The Auxiliary Air Force

Discussion in 'Stories' started by Hobilar, Nov 9, 2007.

  1. Hobilar

    Hobilar Member

    Nov 3, 2007
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    Born in 1926 with four squadrons the Auxiliary Air Force was the RAF's equivalent of the Territorial Army, part time local formations trained to supplement the regulars in time of war.

    By 1939, twenty squadrons had been raised, however many regulars were unenthusiastic about the AAF squadrons. Basically the volunteers were drawn from well heeled middle class society. A parlance of the day was that Auxiliaries were 'Gentlemen trying to be officers' and that Regulars were' Officers trying to be Gentlemen'.

    A leading WWII ace Johnnie Johnson, always complained that he had been refused entry to an AAF squadron because of his lack of knowledge about fox-hunting. 'Ginger' Lacey posted to an AAF squadron found then " a rather snobbish preserve of the rich". Another squadron even insisted that prospective officers be given a Social Test to see if they were acceptable as Gentlemen.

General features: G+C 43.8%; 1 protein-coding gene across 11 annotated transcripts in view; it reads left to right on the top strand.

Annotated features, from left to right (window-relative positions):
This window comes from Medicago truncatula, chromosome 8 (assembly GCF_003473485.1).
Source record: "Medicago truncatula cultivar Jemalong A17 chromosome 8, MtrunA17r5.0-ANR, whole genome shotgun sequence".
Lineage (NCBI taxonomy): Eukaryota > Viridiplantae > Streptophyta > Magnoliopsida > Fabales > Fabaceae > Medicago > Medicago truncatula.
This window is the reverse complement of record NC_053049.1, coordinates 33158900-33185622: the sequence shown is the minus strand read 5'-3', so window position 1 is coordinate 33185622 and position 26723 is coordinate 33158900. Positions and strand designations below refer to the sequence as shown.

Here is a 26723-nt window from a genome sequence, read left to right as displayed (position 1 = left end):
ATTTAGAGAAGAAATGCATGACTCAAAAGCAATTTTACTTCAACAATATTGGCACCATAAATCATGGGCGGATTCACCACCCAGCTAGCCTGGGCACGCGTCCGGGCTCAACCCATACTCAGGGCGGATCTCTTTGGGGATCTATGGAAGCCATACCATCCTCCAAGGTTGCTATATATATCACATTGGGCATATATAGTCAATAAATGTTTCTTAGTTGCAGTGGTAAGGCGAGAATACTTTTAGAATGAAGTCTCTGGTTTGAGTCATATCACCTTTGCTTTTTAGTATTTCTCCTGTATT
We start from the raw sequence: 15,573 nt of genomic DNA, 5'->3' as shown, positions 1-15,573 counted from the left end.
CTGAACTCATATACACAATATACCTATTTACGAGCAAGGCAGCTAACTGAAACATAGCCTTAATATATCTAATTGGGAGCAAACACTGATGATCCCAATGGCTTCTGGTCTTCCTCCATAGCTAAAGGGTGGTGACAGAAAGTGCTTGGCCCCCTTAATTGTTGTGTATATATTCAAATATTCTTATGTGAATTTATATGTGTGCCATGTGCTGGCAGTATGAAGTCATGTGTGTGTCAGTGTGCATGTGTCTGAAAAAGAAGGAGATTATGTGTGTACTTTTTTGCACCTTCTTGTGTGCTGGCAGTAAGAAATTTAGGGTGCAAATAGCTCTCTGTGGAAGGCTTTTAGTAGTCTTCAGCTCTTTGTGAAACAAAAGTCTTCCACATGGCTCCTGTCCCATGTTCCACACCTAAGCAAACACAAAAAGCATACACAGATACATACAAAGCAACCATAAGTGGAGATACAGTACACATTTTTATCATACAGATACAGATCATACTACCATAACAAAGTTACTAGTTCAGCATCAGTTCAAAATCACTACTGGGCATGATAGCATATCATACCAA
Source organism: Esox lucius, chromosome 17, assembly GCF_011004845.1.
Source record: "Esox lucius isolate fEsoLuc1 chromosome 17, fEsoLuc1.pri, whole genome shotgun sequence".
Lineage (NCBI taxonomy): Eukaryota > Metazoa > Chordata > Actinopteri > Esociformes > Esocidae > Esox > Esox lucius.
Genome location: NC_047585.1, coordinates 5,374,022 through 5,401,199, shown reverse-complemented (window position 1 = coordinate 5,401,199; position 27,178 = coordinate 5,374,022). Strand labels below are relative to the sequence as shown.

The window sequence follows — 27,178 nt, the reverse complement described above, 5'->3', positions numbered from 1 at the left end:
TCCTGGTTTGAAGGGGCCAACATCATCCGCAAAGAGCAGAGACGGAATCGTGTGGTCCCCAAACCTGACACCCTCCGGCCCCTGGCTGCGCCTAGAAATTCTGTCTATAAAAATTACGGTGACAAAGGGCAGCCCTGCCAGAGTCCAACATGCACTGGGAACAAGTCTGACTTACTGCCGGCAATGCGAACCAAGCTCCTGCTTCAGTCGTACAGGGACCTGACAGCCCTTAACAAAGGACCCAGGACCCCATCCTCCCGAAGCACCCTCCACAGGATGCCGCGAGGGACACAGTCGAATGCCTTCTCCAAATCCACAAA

In one such squadron, the Officers, concerned about petrol shortages, contrived to purchase their own petrol station. When the pumps were found to be only half full one of their officers who happened to be a Director of Shell Oil arranged for an immediate delivery. That squadron from then on was known as the Millionaires' squadron.

    Given to wearing bright scarves and silk lined jackets, by 1940 the AAF formed a quarter of RAF fighter resources. These 'Gentlemen' pilots were soon to meet the battle hardened veterans of Goering's Luftwaffe.

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